UNITED NATIONS - The head of the World Food Program said Thursday that his agency is close to reaching agreement with Houthi rebel leaders to end a suspension of food aid in areas of Yemen that the group controls.
As of this moment, we have an agreement in principle, but it is not a signed agreement as of yet, David Beasley, Executive Director of WFP told a U.N. Security Council meeting on Yemen. But once it is resolved we are ready to begin implementing this agreement immediately. We will have food back on the streets in Sana'a in a matter of just days.
Last month, Beasley ordered a partial suspension of food distribution in the capital, Sana'a, which is controlled by Houthi rebels. He said it was necessary because the rebels were diverting aid for profit and not allowing aid agencies to operate independently.
The suspension affected about 850,000 people. Programs for malnourished children and pregnant and nursing mothers in those areas were allowed to continue. While this agreement will help ensure the right people get the food, it will also allow the accountability framework required to start cash programs, Beasley said. Cash will help stimulate the local economy and help stabilize the riyal which will have a multiplier effect bringing benefits to everyone in Yemen, not just the 12 million that we are providing assistance to on a daily basis.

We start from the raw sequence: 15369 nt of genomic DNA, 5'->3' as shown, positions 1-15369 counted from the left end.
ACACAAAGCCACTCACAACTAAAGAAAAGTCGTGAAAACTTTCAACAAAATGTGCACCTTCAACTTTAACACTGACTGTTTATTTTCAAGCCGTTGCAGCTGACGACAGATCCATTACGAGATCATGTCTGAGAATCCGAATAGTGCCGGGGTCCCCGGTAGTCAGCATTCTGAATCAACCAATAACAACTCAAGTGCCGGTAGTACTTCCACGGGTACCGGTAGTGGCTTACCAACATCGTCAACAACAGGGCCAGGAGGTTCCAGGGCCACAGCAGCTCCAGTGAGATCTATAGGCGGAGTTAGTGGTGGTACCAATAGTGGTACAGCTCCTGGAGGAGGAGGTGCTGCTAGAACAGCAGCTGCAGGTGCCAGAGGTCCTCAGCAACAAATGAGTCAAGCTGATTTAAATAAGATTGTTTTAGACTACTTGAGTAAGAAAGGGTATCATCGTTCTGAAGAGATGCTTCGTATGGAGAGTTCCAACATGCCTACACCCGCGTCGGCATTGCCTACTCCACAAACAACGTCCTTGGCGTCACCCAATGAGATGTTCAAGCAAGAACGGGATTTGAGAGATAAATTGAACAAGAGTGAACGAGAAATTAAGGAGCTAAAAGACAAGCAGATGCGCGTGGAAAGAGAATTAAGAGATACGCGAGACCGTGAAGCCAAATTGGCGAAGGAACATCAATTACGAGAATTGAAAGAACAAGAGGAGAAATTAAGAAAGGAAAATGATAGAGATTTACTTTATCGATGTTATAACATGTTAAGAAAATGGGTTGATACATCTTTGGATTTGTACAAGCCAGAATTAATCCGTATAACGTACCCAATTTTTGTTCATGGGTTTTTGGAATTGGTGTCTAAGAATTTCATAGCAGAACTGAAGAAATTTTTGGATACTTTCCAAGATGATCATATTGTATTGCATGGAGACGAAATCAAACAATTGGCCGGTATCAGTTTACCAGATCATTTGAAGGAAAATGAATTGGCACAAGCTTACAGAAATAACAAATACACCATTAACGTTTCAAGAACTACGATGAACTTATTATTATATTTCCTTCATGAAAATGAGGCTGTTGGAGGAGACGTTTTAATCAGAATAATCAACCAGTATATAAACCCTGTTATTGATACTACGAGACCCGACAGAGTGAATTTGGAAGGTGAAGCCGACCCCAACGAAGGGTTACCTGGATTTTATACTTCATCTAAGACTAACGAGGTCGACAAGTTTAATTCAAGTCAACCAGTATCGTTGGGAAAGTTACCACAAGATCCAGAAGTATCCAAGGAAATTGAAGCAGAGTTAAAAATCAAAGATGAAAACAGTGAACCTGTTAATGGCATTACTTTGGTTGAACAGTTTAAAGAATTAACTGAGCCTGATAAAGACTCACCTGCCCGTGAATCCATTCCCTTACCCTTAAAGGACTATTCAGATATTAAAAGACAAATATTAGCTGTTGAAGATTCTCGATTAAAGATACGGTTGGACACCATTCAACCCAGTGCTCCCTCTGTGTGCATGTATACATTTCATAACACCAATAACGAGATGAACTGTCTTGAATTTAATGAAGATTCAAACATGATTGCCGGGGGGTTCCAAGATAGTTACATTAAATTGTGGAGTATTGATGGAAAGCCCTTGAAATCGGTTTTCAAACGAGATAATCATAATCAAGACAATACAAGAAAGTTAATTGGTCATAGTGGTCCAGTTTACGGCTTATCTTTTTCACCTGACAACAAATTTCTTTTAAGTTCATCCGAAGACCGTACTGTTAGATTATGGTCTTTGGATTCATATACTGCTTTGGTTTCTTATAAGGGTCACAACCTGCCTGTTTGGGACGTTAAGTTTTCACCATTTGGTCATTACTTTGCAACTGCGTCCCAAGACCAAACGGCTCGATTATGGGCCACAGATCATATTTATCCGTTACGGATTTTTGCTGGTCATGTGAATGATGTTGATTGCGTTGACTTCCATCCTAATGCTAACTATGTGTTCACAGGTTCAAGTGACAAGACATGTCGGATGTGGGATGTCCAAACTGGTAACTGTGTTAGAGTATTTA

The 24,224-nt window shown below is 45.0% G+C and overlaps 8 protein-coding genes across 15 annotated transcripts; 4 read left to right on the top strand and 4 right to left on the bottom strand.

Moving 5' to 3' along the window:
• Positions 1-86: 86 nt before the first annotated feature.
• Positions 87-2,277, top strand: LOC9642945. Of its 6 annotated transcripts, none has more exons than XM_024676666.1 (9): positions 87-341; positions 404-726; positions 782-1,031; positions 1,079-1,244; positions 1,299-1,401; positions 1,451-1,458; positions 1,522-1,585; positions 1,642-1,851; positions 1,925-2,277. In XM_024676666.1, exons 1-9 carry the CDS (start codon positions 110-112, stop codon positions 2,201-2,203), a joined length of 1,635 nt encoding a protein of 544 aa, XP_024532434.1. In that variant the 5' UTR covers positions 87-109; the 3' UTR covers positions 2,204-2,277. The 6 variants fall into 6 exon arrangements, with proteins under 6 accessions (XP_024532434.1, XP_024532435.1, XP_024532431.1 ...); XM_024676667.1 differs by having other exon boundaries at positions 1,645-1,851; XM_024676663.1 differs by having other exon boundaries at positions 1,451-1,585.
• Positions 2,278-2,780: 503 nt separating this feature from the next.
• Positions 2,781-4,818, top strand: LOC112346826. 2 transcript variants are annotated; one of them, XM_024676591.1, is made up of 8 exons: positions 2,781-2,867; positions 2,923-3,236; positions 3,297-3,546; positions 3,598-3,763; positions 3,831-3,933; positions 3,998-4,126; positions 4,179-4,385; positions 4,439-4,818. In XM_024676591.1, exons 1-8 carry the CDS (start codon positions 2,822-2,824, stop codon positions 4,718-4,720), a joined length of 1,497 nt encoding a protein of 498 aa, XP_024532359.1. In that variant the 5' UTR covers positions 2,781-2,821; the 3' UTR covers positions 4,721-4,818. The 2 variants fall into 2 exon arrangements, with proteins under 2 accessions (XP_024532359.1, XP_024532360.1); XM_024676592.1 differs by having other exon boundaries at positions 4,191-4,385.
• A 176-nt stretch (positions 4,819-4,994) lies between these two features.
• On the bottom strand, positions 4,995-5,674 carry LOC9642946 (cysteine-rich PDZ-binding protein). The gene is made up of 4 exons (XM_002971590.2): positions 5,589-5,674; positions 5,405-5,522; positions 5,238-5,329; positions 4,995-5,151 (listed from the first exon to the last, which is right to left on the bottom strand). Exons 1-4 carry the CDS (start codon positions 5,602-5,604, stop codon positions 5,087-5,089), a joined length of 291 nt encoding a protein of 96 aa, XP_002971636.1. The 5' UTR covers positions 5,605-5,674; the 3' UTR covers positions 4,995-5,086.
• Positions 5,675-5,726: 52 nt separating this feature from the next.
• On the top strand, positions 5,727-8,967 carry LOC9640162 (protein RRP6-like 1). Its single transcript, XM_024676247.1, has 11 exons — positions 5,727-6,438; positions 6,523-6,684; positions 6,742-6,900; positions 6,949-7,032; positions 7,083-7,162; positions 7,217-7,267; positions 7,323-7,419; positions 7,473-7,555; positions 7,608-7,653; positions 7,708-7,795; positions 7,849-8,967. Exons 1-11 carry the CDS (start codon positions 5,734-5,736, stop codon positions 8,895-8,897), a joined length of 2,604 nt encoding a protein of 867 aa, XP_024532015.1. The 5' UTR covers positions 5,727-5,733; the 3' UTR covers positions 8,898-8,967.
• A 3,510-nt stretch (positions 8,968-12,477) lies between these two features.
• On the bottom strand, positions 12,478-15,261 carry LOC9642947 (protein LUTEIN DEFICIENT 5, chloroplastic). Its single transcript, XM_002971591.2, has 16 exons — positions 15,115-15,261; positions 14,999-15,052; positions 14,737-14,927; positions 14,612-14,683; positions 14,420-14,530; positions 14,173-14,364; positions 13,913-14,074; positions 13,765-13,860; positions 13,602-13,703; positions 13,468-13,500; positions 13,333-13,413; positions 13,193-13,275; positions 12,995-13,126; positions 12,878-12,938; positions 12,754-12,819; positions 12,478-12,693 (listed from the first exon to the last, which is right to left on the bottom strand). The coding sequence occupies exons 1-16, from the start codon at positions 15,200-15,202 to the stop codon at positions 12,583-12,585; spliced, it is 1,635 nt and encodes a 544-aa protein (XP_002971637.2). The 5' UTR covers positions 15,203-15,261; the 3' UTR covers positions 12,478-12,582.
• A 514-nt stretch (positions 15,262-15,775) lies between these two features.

More than two-thirds of Yemen's 30 million population are food insecure, of which 10 million are severely food insecure. The U.N. says 14 million people are in acute need and another 10 million require some form of humanitarian assistance or protection. Millions of them live in Houthi-controlled areas in the west and northwest of the country.
Yemen is the U.N.'s largest humanitarian operation, but it is severely underfunded. Of the $4.19 billion needed for 2019, only 34% has been received.
We are reaching the point where no amount of money will truly alleviate the suffering of the Yemeni people, Beasley warned. But when war destroys everything lives, livelihoods, economies -- there is only so much we can do. We are fast approaching those limits.
A Saudi Arabian-led coalition began bombing Iranian-aligned Houthi rebels in support of Yemen's government in March 2015. Since then, the U.N. estimates more than 10,000 people have been killed, mostly due to coalition airstrikes.
Source: Voice of America